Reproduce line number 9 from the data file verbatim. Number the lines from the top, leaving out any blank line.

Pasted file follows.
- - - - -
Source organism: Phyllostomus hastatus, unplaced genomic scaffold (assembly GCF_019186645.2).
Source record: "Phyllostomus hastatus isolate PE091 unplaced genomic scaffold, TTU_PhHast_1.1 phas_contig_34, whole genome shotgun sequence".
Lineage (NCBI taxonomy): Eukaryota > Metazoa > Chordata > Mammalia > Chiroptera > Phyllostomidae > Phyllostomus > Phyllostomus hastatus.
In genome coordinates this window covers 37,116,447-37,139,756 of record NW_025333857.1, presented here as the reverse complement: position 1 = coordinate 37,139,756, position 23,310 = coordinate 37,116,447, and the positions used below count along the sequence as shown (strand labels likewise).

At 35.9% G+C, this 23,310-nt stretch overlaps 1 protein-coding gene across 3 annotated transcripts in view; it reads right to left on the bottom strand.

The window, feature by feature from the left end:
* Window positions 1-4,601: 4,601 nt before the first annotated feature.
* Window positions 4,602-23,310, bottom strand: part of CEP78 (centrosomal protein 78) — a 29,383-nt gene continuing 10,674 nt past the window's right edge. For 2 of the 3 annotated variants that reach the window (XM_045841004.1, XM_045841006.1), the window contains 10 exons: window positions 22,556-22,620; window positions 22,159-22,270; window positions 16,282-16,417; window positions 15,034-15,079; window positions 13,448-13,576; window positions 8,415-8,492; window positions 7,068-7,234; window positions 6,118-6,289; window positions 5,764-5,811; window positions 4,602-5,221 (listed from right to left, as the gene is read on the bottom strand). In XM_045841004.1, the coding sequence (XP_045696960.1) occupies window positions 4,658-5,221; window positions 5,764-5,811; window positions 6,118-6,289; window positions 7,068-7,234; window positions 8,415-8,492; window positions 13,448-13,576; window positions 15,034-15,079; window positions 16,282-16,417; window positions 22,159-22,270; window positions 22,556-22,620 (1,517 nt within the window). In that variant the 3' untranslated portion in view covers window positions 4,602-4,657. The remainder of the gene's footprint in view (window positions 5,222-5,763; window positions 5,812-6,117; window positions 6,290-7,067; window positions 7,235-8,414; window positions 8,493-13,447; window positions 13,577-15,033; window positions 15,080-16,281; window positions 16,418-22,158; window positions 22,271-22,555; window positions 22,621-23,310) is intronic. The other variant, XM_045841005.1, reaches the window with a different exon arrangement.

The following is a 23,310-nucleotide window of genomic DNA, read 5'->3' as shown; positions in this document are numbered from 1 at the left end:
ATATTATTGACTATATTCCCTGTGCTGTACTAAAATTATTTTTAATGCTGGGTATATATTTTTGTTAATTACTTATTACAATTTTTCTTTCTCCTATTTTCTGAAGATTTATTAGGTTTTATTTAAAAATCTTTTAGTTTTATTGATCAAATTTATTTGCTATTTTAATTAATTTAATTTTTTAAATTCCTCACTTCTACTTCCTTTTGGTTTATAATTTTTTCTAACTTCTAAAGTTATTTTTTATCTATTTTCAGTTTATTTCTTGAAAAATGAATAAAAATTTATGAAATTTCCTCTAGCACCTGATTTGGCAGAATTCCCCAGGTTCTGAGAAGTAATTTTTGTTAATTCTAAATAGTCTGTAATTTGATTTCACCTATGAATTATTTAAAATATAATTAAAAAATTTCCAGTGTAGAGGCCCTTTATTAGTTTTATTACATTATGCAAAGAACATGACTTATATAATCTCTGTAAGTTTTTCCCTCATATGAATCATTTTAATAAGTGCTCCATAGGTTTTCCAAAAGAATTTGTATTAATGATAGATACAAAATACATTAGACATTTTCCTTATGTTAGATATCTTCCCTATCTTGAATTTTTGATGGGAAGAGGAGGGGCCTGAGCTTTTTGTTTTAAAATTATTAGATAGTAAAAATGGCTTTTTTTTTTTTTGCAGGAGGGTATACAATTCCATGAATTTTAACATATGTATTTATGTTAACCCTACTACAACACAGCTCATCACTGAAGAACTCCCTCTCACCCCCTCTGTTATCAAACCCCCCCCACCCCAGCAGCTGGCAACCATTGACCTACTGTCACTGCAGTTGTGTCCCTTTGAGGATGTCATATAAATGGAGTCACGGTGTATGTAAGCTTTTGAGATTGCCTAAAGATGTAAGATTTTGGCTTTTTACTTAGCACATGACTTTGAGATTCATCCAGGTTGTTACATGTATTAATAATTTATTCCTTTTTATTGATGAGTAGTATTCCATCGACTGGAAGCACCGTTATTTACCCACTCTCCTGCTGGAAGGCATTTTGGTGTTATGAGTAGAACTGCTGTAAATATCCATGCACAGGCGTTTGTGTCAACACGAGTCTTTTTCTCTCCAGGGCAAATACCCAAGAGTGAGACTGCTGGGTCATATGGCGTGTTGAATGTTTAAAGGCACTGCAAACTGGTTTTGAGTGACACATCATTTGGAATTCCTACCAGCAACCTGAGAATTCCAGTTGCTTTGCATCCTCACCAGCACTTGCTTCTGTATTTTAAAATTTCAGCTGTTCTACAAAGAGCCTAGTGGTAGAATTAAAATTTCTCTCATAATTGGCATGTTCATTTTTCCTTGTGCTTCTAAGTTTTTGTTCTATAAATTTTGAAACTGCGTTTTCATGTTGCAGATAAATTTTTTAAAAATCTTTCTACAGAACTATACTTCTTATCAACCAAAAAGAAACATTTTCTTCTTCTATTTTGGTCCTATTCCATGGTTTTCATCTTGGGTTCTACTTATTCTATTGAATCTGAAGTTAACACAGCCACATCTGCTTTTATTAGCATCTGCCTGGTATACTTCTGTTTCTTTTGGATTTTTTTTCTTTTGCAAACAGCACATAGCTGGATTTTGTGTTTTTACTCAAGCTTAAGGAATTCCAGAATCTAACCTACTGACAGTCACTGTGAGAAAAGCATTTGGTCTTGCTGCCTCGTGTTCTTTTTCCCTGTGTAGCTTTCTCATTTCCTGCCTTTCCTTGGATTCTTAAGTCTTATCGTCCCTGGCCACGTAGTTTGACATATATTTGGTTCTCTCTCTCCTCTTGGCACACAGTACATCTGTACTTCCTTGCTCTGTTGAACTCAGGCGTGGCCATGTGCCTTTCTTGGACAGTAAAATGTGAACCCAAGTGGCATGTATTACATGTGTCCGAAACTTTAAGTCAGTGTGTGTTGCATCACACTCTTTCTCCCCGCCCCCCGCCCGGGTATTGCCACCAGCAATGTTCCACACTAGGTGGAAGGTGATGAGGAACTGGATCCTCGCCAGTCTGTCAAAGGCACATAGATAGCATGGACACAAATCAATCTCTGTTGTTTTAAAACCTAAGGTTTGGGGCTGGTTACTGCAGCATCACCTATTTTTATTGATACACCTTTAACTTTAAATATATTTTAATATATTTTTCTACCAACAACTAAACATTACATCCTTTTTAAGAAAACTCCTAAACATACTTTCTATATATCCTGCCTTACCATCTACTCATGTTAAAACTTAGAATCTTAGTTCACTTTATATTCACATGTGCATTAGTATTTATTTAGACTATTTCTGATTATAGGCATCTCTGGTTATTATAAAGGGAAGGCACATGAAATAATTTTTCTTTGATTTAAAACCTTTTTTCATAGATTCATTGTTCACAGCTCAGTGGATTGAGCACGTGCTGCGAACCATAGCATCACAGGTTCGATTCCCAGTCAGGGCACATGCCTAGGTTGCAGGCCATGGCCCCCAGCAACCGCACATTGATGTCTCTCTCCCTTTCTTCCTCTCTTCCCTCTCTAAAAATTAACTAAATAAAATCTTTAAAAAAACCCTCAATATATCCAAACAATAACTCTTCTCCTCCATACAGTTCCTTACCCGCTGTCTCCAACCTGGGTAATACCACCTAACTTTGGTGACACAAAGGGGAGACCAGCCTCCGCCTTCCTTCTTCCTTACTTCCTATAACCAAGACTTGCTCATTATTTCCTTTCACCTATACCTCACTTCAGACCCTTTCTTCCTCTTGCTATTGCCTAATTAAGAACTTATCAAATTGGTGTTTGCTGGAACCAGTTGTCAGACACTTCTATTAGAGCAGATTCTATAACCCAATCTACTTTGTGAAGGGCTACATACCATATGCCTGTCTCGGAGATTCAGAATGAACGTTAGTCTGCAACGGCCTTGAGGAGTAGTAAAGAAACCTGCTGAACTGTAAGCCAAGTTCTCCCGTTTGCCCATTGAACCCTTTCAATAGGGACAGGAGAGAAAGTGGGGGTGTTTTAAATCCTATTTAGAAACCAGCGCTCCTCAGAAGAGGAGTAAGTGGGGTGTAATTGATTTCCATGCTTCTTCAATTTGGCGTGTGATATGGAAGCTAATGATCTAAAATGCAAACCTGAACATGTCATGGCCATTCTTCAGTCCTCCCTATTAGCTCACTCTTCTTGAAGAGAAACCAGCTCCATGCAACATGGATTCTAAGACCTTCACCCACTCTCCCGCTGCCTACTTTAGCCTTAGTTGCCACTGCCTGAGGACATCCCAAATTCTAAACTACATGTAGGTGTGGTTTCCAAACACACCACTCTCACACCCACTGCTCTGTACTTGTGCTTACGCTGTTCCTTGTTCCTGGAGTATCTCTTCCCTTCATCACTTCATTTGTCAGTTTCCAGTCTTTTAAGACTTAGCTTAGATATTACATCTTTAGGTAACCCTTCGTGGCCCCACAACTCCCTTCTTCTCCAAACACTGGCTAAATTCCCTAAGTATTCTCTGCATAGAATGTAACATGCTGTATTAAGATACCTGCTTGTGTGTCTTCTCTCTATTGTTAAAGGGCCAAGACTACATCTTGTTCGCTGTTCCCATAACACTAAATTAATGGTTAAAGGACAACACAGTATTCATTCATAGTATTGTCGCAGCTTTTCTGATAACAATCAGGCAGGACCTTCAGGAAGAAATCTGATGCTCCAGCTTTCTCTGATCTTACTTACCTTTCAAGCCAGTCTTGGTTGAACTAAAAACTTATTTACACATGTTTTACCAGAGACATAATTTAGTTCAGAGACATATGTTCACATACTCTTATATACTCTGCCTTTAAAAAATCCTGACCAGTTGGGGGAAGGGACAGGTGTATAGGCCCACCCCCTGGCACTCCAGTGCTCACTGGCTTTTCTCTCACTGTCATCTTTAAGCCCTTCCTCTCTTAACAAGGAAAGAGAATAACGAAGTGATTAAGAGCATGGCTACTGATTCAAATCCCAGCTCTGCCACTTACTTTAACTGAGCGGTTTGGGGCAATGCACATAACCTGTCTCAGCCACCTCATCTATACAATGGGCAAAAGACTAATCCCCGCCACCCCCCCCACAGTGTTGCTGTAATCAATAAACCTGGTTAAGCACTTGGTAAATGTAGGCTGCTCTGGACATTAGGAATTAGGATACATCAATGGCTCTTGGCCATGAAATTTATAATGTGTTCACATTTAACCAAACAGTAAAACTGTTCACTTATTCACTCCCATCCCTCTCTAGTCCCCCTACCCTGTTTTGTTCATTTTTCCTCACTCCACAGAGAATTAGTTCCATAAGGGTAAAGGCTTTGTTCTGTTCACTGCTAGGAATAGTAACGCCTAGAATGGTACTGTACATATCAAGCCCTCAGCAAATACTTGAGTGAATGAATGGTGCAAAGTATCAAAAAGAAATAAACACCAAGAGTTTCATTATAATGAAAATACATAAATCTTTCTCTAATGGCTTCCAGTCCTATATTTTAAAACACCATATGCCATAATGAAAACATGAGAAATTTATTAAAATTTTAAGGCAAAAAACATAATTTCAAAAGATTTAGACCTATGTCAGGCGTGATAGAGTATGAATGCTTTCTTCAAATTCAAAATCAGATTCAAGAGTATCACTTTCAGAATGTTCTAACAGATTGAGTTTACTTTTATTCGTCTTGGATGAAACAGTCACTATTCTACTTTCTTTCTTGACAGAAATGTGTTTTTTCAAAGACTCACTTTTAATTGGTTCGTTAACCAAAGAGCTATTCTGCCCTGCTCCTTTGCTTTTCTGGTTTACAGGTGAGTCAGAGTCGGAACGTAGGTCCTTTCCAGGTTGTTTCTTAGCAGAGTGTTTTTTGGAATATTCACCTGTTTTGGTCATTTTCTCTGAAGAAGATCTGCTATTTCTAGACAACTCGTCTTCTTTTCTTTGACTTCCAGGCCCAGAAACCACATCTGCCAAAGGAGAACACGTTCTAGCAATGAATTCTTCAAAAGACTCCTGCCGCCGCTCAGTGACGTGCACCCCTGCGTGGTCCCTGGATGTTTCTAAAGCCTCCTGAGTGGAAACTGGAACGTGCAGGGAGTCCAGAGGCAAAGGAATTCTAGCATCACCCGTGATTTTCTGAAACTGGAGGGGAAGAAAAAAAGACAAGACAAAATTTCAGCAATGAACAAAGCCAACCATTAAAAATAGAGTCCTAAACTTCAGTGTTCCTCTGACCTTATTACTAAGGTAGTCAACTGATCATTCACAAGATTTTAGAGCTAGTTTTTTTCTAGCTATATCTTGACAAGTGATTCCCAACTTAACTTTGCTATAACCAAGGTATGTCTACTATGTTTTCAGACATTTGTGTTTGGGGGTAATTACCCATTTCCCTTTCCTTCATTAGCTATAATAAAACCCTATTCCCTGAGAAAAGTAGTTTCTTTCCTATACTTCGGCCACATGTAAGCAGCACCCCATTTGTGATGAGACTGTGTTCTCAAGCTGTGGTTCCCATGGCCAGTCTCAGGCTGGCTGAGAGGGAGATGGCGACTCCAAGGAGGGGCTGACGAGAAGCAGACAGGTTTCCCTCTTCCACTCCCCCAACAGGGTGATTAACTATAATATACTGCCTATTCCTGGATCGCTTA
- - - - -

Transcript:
The following is a 23,310-nucleotide window of genomic DNA, read 5'->3' as shown; positions in this document are numbered from 1 at the left end: